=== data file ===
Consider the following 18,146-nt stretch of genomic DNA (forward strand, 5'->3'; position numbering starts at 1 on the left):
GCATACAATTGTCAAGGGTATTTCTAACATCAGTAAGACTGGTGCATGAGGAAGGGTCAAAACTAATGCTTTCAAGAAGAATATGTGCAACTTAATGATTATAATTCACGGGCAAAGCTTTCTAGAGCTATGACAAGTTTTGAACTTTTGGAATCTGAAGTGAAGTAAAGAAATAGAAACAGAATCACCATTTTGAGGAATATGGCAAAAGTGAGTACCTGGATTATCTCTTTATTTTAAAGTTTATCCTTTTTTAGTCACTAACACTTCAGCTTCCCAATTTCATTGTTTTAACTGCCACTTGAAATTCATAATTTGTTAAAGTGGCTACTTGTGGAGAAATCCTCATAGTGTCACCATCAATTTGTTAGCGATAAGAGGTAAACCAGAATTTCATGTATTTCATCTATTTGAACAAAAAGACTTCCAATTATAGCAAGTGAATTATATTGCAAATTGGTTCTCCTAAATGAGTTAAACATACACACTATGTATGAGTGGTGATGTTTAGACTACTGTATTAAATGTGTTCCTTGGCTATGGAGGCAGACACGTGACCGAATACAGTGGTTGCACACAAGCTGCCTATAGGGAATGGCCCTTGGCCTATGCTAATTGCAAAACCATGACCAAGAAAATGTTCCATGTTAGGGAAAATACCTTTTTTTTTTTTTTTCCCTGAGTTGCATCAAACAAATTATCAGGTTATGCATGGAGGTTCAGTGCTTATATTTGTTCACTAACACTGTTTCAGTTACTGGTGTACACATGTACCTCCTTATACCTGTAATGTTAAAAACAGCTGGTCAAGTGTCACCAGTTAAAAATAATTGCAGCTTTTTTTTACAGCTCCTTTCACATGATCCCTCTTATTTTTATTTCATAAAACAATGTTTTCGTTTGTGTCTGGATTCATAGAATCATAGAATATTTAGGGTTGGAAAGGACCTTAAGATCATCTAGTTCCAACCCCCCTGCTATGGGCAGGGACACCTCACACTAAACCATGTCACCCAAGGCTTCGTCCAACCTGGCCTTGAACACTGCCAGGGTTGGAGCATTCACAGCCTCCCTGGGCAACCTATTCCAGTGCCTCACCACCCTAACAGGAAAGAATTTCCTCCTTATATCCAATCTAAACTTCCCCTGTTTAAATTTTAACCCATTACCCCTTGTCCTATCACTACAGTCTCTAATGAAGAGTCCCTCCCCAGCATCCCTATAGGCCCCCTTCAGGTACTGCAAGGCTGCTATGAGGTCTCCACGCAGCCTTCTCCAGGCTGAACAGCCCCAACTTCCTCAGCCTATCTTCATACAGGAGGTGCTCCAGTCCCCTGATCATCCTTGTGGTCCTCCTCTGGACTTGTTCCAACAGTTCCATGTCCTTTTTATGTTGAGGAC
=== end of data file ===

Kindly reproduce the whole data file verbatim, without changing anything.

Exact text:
Consider the following 18,146-nt stretch of genomic DNA (forward strand, 5'->3'; position numbering starts at 1 on the left):
GCATACAATTGTCAAGGGTATTTCTAACATCAGTAAGACTGGTGCATGAGGAAGGGTCAAAACTAATGCTTTCAAGAAGAATATGTGCAACTTAATGATTATAATTCACGGGCAAAGCTTTCTAGAGCTATGACAAGTTTTGAACTTTTGGAATCTGAAGTGAAGTAAAGAAATAGAAACAGAATCACCATTTTGAGGAATATGGCAAAAGTGAGTACCTGGATTATCTCTTTATTTTAAAGTTTATCCTTTTTTAGTCACTAACACTTCAGCTTCCCAATTTCATTGTTTTAACTGCCACTTGAAATTCATAATTTGTTAAAGTGGCTACTTGTGGAGAAATCCTCATAGTGTCACCATCAATTTGTTAGCGATAAGAGGTAAACCAGAATTTCATGTATTTCATCTATTTGAACAAAAAGACTTCCAATTATAGCAAGTGAATTATATTGCAAATTGGTTCTCCTAAATGAGTTAAACATACACACTATGTATGAGTGGTGATGTTTAGACTACTGTATTAAATGTGTTCCTTGGCTATGGAGGCAGACACGTGACCGAATACAGTGGTTGCACACAAGCTGCCTATAGGGAATGGCCCTTGGCCTATGCTAATTGCAAAACCATGACCAAGAAAATGTTCCATGTTAGGGAAAATACCTTTTTTTTTTTTTTTCCCTGAGTTGCATCAAACAAATTATCAGGTTATGCATGGAGGTTCAGTGCTTATATTTGTTCACTAACACTGTTTCAGTTACTGGTGTACACATGTACCTCCTTATACCTGTAATGTTAAAAACAGCTGGTCAAGTGTCACCAGTTAAAAATAATTGCAGCTTTTTTTTACAGCTCCTTTCACATGATCCCTCTTATTTTTATTTCATAAAACAATGTTTTCGTTTGTGTCTGGATTCATAGAATCATAGAATATTTAGGGTTGGAAAGGACCTTAAGATCATCTAGTTCCAACCCCCCTGCTATGGGCAGGGACACCTCACACTAAACCATGTCACCCAAGGCTTCGTCCAACCTGGCCTTGAACACTGCCAGGGTTGGAGCATTCACAGCCTCCCTGGGCAACCTATTCCAGTGCCTCACCACCCTAACAGGAAAGAATTTCCTCCTTATATCCAATCTAAACTTCCCCTGTTTAAATTTTAACCCATTACCCCTTGTCCTATCACTACAGTCTCTAATGAAGAGTCCCTCCCCAGCATCCCTATAGGCCCCCTTCAGGTACTGCAAGGCTGCTATGAGGTCTCCACGCAGCCTTCTCCAGGCTGAACAGCCCCAACTTCCTCAGCCTATCTTCATACAGGAGGTGCTCCAGTCCCCTGATCATCCTTGTGGTCCTCCTCTGGACTTGTTCCAACAGTTCCATGTCCTTTTTATGTTGAGGAC